2) Decide what dosage you need, depending on what you are taking it for. The dosage for vitamin D, for example, varies enormously depending on the reason you’re taking it AND on your existing blood levels of vitamin D.
3) Do not buy a brand that hasn’t been tested (by ConsumerLab or by some other third-party testing service). Otherwise you may not be getting what you are paying for. That is always bad news. Which brings us to the subject of today's newsletter,
4) Taking the stuff properly.
Take your multivitamin/minerals with food. You CAN take them on an empty stomach, if you must. They will still work. But your stomach, or colon, might object in some dramatic way. So, as a rule, take them with food. That is good not just from a comfort viewpoint, but also because with food present your stomach knows to secrete stomach acid and digestive enzymes, which help in breaking the pills down into something your body can absorb. .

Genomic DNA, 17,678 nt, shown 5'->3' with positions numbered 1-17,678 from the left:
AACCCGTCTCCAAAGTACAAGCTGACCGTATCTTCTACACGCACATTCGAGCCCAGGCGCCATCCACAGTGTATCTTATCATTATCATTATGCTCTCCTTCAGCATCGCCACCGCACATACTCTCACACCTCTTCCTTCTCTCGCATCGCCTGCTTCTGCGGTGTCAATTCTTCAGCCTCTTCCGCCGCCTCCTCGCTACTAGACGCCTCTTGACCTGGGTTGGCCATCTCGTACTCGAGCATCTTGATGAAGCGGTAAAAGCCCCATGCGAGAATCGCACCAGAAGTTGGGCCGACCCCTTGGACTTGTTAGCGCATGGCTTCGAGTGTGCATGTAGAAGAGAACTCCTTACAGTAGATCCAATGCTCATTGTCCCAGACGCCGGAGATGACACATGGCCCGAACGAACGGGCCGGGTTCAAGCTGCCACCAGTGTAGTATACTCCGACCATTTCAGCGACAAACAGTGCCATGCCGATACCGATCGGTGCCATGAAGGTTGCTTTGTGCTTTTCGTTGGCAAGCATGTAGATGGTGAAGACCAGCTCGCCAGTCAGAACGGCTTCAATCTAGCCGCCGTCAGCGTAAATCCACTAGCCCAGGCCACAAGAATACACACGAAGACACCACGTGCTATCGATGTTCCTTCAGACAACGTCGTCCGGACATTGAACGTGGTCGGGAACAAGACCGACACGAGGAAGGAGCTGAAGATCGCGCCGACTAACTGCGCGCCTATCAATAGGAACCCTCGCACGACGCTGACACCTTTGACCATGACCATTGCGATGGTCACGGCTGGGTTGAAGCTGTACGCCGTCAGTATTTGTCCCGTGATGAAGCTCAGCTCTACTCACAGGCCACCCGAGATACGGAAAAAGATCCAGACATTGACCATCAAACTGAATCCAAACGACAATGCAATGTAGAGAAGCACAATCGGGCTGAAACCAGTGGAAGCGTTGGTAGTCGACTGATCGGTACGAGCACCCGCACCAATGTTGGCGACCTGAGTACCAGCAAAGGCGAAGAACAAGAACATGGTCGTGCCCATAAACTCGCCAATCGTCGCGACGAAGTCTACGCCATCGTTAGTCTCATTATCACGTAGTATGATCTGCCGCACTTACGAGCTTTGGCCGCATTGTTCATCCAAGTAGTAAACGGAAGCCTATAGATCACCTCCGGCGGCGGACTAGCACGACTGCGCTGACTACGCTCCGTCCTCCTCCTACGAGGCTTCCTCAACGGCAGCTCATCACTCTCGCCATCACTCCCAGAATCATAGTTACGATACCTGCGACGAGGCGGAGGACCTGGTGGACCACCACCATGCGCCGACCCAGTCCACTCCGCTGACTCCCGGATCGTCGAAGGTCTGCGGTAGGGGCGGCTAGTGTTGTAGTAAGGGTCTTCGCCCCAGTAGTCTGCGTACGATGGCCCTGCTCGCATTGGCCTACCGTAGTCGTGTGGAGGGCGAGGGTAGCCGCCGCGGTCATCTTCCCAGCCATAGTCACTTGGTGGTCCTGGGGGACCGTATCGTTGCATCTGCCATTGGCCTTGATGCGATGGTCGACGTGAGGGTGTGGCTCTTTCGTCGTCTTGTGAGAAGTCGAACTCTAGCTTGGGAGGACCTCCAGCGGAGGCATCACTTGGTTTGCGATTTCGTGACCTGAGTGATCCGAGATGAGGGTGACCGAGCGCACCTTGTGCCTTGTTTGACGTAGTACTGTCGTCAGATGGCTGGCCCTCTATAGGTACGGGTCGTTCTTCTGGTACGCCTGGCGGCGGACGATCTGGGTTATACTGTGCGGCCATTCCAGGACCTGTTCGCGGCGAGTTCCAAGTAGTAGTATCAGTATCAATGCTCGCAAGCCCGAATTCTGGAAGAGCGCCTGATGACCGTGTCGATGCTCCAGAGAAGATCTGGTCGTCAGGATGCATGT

I think everyone should take a multivitamin a few times a week. The majority of Americans have nutrient deficiencies of one kind or another, and in light of that a multi is about as cheap health insurance as you can get.
If you are taking a mineral or vitamin all by its lonesome, you need to be familiar with its personal idiosyncrasies. Individual nutrients are an entirely different ball game than a multi.
Take vitamin D again, which is a popular one these days. It’s best taken daily in smaller amounts rather than less frequently in larger doses – it is more effective and less likely to cause problems that way. It should be taken not just with food, but with the largest meal of the day, the one that contains the most fat (since vitamin D is a fat-soluble vitamin). And if you are supplementing any of the other fat soluble vitamins (A, K, E) they should be taken several hours apart, since the fat-soluble vitamins compete with each other for absorption. See what I mean?